On Thursday, Emily and I decided to cook “American Food” for our Ukrainian family. If you ask anyone what they considered to be American Food, they will undoubtedly say fast food, and our family often asks us if we eat at McDonalds in America. So, Emily and I decided to show them otherwise. We did, however have a hard time deciphering for ourselves what “American food” actually is; and even after we made a list of things to make, our menu changed once we went to the market and realized that a lot of the ingredients weren’t available. We finally settled on pancakes for breakfast, burritos for lunch (which I guess are not actually an American dish, but were well received all the same), and apple pie in the evening (we never eat a full meal for supper; usually only tea with some bread or something). Ruslan, Tatyana and the kids loved it all. Ruslan said to us, “Maybe we should do this every Thursday!” to which we quickly agreed! He also told us that it was the first day in the 9 years that he and Tatyana have been married that she hasn’t had to cook. Emily and I felt good about being able to give her a break. She spends so much time cooking that she has almost no time to get anything else done.!
On Sabbath, Emily and I taught the English Sabbath School lesson, and it went better than we had hoped. It was the first time we were teaching the lesson by ourselves and we were a little nervous. We had about nine people in our group, two of whom are not part of the Adventist church. After we finished, both people expressed to us that they enjoyed the discussion and are wanting to return! We are praying, and looking forward to see if they come back this week.
Sabbath also provided Emily and I with a good laugh, and although it is at my expense, I will share it with you. Every Saturday evening, we attend another service at the one of the other churches in Kherson. This Sabbath, however, we attended a baptism Sabbath afternoon and were quite late to the service. Emily decided to go to the restroom, and I, realizing that the water would be off at the apartment when we returned, followed. In most places outside of homes, squat pots are used, and the church is no exception. This particular one had several stalls that were more like little rooms, and each one was completely sealed off from the main part of the restroom. I chose the first available stall, and promptly swung the door shut. Not until after it was closed did I realize that the door did not have a handle, but, seeing a lock underneath where the handle should have been, I assumed that when I unlocked the door, it would swing open. Unfortunately, I was mistaken. After several hard shoves against the unlocked door, I realized that a handle was, in fact, necessary for my exit. I heard Emily washing her hands on the other side of the door, so before she could escape I said, “Umm….Emily?” which prompted her near immediate laughter at my predicament. After a moment of panic, followed by the revelation that Emily would not allow anyone to make me stay in the stall all night, i started to laugh as well. It seems that I am the only person on earth who puts myself “blonde moment” situations on a regular basis! After trying to substitute all of the random articles in my purse for a handle, I realized that there wasn’t much I could from the inside, and I would just have to wait. I could hear Emily on the other side of the door telling random onlookers (who were also laughing) different phrases in Russian: “My Friend!” and “Help!” After about 10-15 minutes (maybe it was shorter, but it seemed like HOURS to me!) Emily was finally able to rig up a tool from bobby pins and a hair band that prompted the latch to open, and I was free! Oh, what would I do without her?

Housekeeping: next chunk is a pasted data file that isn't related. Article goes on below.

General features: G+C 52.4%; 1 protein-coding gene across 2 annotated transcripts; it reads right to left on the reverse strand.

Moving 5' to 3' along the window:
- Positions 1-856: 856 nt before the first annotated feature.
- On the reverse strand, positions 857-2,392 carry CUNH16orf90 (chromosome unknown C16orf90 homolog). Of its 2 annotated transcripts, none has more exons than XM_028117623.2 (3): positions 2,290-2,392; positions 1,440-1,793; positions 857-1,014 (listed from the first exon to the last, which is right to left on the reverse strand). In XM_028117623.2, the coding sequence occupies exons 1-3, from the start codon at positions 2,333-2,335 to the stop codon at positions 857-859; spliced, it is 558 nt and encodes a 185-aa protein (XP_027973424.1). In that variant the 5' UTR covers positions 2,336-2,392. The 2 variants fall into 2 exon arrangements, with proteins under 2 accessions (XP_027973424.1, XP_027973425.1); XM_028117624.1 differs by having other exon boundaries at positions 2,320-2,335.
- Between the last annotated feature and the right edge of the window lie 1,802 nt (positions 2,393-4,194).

Sunday, September 6, 2009


Emily and I have been able to stay somewhat occupied this week, but we still have done our fair share of nothing. Because no SM’s have ever been sent to this region of Ukraine before, discussions are still being had about how to best use us. I am very anxious to start feeling useful! So far, our only solid job assignment is to teach an English Sabbath school lesson every week. This week, we will go with one of our translators, Olga, to the university in Kherson to help her teach an English class.
Emily and I took several walks around the town this week. Our host family is, seemingly, more satisfied with our navigational skills, and we enjoy exploring our little town. This week we discovered “Oskar”; a mini mall of sorts that contains a grocery store (with an entire aisle dedicated to chocolate J), a few clothing stores, shoe stores (which I was more than excited about!), and a bowling alley. We have become fairly good at finding ways to amuse ourselves. Emily stumbled across an accordion in our room this week. We are both very excited to learn how to play it! I also learned the Russian alphabet this week. Anytime Emily and I walk down the street I read all of the street signs and billboards to her. I don’t know what most of the words mean, but I can pronounce them! I am beginning to understand the general idea of some conversations I hear (hand gestures and body language are VERY helpful) and I know how to tell people what my name is and to ask “what is this?”
We spent this Sabbath with Dima and his parents. They are such a sweet family. They have no other children, and therefore Natalia (Dima’s mother) has adopted us as her daughters for the year. She told us that Dima never talks to her, so we must tell her everything that is going on! Emily and I also informed Dima, much to Natalia’s pleasure and his amusement, that we have made it our job to find him a wife before the year is up!